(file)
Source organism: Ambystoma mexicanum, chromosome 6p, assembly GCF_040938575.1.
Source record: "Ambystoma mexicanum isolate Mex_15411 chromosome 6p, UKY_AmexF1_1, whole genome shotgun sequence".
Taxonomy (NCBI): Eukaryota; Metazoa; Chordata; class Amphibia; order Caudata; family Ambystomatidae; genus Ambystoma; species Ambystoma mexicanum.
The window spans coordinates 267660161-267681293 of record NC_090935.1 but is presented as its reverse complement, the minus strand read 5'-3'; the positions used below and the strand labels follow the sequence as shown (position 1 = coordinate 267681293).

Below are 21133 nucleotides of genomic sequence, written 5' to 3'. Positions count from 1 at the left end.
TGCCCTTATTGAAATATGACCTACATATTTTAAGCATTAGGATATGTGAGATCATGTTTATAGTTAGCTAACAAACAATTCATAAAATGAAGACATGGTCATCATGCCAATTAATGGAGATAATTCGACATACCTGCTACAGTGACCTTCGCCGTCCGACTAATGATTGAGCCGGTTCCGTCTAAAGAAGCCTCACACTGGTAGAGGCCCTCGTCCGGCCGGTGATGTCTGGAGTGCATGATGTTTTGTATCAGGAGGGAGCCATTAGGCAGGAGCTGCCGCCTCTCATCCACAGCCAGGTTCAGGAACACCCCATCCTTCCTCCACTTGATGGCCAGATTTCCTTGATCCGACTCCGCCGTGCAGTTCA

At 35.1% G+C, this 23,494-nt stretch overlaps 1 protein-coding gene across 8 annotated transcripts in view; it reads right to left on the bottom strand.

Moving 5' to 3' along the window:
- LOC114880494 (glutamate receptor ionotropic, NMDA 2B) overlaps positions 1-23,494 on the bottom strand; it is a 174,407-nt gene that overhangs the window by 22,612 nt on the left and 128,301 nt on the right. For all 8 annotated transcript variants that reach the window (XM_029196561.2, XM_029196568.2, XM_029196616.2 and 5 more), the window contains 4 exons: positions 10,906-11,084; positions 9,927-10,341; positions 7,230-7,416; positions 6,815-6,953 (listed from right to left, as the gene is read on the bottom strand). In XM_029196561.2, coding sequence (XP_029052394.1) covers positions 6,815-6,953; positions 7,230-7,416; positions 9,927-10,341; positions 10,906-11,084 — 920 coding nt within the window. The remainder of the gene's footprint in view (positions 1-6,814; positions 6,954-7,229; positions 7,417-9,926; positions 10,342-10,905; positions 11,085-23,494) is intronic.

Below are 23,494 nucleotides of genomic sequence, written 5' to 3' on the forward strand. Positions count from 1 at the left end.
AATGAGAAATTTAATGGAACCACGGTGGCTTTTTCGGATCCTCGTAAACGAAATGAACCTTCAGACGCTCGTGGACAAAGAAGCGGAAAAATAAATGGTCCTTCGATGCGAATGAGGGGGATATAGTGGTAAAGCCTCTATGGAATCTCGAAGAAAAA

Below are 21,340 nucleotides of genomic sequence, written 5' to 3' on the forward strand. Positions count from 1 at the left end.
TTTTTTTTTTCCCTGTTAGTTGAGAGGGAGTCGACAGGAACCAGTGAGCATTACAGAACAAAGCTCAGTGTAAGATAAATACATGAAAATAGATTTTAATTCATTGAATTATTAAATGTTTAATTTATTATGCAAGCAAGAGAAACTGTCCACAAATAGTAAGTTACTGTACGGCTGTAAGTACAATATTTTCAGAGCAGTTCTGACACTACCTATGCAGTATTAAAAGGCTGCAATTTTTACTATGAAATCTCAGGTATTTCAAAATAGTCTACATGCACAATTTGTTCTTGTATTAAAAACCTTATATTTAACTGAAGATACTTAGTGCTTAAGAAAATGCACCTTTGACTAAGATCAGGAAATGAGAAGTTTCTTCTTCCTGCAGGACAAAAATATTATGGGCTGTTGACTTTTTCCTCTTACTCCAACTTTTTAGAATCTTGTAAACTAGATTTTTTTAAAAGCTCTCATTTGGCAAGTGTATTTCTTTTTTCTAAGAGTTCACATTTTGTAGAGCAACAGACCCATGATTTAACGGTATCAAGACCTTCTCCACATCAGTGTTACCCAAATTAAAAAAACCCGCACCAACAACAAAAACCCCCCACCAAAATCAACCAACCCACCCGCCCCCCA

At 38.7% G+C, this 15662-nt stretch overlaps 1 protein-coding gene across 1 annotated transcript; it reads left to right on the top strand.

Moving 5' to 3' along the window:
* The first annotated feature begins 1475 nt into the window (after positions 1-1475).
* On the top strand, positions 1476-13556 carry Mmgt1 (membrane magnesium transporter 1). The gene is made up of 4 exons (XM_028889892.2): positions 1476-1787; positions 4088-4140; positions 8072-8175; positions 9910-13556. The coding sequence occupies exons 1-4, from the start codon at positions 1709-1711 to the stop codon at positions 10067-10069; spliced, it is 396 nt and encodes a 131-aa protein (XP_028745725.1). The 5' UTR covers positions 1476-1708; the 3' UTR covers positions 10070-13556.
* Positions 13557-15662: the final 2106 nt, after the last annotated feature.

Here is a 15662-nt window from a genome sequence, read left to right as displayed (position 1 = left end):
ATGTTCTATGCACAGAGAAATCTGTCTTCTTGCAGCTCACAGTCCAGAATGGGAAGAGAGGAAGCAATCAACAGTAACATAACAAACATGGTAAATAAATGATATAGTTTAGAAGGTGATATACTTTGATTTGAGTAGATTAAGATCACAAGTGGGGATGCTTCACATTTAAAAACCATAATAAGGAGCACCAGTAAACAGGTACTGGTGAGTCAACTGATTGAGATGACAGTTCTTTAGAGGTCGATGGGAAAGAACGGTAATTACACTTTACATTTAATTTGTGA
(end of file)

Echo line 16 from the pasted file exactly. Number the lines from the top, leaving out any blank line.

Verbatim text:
* The first annotated feature begins 1475 nt into the window (after positions 1-1475).